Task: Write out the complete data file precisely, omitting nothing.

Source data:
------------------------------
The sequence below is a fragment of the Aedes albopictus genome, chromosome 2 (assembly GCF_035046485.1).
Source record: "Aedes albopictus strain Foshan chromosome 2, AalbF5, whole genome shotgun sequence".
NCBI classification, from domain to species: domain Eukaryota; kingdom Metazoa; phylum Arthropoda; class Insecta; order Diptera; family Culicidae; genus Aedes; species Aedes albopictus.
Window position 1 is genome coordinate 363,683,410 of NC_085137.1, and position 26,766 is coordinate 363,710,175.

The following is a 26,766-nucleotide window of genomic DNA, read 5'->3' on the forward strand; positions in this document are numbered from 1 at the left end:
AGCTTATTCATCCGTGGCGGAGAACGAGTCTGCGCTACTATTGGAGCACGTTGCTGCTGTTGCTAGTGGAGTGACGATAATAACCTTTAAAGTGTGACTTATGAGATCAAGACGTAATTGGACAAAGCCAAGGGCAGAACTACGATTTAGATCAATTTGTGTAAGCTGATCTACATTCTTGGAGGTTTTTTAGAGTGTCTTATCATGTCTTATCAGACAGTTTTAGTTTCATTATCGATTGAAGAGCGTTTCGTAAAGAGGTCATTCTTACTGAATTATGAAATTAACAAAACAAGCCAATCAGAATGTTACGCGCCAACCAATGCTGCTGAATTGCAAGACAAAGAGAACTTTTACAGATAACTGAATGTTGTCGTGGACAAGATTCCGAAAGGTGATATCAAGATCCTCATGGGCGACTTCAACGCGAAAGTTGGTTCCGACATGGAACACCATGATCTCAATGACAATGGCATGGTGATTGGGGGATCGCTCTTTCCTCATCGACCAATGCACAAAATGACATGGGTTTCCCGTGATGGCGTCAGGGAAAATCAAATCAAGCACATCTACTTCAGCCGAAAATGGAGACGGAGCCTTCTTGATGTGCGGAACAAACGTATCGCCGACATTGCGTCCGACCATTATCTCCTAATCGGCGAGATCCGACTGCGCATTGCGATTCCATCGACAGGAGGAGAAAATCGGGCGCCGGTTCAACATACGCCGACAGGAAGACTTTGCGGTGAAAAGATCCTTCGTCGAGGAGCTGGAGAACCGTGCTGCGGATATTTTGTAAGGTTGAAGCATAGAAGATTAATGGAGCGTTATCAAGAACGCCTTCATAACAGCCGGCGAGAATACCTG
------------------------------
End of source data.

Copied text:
The sequence below is a fragment of the Aedes albopictus genome, chromosome 2 (assembly GCF_035046485.1).
Source record: "Aedes albopictus strain Foshan chromosome 2, AalbF5, whole genome shotgun sequence".
NCBI classification, from domain to species: domain Eukaryota; kingdom Metazoa; phylum Arthropoda; class Insecta; order Diptera; family Culicidae; genus Aedes; species Aedes albopictus.
Window position 1 is genome coordinate 363,683,410 of NC_085137.1, and position 26,766 is coordinate 363,710,175.

The following is a 26,766-nucleotide window of genomic DNA, read 5'->3' on the forward strand; positions in this document are numbered from 1 at the left end:
AGCTTATTCATCCGTGGCGGAGAACGAGTCTGCGCTACTATTGGAGCACGTTGCTGCTGTTGCTAGTGGAGTGACGATAATAACCTTTAAAGTGTGACTTATGAGATCAAGACGTAATTGGACAAAGCCAAGGGCAGAACTACGATTTAGATCAATTTGTGTAAGCTGATCTACATTCTTGGAGGTTTTTTAGAGTGTCTTATCATGTCTTATCAGACAGTTTTAGTTTCATTATCGATTGAAGAGCGTTTCGTAAAGAGGTCATTCTTACTGAATTATGAAATTAACAAAACAAGCCAATCAGAATGTTACGCGCCAACCAATGCTGCTGAATTGCAAGACAAAGAGAACTTTTACAGATAACTGAATGTTGTCGTGGACAAGATTCCGAAAGGTGATATCAAGATCCTCATGGGCGACTTCAACGCGAAAGTTGGTTCCGACATGGAACACCATGATCTCAATGACAATGGCATGGTGATTGGGGGATCGCTCTTTCCTCATCGACCAATGCACAAAATGACATGGGTTTCCCGTGATGGCGTCAGGGAAAATCAAATCAAGCACATCTACTTCAGCCGAAAATGGAGACGGAGCCTTCTTGATGTGCGGAACAAACGTATCGCCGACATTGCGTCCGACCATTATCTCCTAATCGGCGAGATCCGACTGCGCATTGCGATTCCATCGACAGGAGGAGAAAATCGGGCGCCGGTTCAACATACGCCGACAGGAAGACTTTGCGGTGAAAAGATCCTTCGTCGAGGAGCTGGAGAACCGTGCTGCGGATATTTTGTAAGGTTGAAGCATAGAAGATTAATGGAGCGTTATCAAGAACGCCTTCATAACAGCCGGCGAGAATACCTG